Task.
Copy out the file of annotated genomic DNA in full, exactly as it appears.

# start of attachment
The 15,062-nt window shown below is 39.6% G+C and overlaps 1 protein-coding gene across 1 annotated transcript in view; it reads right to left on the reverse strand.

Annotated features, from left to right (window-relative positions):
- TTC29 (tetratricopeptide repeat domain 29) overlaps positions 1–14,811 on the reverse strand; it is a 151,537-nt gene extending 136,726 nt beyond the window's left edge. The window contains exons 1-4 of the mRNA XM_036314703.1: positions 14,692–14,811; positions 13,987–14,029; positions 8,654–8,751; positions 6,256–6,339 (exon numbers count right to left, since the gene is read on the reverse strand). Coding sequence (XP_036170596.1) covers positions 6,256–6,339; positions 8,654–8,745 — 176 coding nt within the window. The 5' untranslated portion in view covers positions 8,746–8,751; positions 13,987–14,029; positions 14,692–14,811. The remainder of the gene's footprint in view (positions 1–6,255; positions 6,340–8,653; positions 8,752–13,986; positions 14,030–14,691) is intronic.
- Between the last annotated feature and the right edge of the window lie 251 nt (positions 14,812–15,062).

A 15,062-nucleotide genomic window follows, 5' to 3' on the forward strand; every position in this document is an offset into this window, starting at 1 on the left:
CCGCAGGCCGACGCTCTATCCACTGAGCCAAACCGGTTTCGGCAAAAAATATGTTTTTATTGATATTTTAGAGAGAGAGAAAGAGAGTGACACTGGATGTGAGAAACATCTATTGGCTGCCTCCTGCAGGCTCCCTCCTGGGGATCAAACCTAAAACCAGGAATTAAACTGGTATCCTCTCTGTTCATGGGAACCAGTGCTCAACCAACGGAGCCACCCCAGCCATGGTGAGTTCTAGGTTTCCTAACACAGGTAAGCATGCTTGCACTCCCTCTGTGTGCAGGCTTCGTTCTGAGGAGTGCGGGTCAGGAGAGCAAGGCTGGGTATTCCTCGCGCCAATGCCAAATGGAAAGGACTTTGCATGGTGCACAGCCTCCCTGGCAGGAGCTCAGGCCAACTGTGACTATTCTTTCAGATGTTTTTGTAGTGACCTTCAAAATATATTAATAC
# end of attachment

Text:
The 15,062-nt window shown below is 39.6% G+C and overlaps 1 protein-coding gene across 1 annotated transcript in view; it reads right to left on the reverse strand.

Annotated features, from left to right (window-relative positions):
- TTC29 (tetratricopeptide repeat domain 29) overlaps positions 1–14,811 on the reverse strand; it is a 151,537-nt gene extending 136,726 nt beyond the window's left edge. The window contains exons 1-4 of the mRNA XM_036314703.1: positions 14,692–14,811; positions 13,987–14,029; positions 8,654–8,751; positions 6,256–6,339 (exon numbers count right to left, since the gene is read on the reverse strand). Coding sequence (XP_036170596.1) covers positions 6,256–6,339; positions 8,654–8,745 — 176 coding nt within the window. The 5' untranslated portion in view covers positions 8,746–8,751; positions 13,987–14,029; positions 14,692–14,811. The remainder of the gene's footprint in view (positions 1–6,255; positions 6,340–8,653; positions 8,752–13,986; positions 14,030–14,691) is intronic.
- Between the last annotated feature and the right edge of the window lie 251 nt (positions 14,812–15,062).

A 15,062-nucleotide genomic window follows, 5' to 3' on the forward strand; every position in this document is an offset into this window, starting at 1 on the left:
CCGCAGGCCGACGCTCTATCCACTGAGCCAAACCGGTTTCGGCAAAAAATATGTTTTTATTGATATTTTAGAGAGAGAGAAAGAGAGTGACACTGGATGTGAGAAACATCTATTGGCTGCCTCCTGCAGGCTCCCTCCTGGGGATCAAACCTAAAACCAGGAATTAAACTGGTATCCTCTCTGTTCATGGGAACCAGTGCTCAACCAACGGAGCCACCCCAGCCATGGTGAGTTCTAGGTTTCCTAACACAGGTAAGCATGCTTGCACTCCCTCTGTGTGCAGGCTTCGTTCTGAGGAGTGCGGGTCAGGAGAGCAAGGCTGGGTATTCCTCGCGCCAATGCCAAATGGAAAGGACTTTGCATGGTGCACAGCCTCCCTGGCAGGAGCTCAGGCCAACTGTGACTATTCTTTCAGATGTTTTTGTAGTGACCTTCAAAATATATTAATAC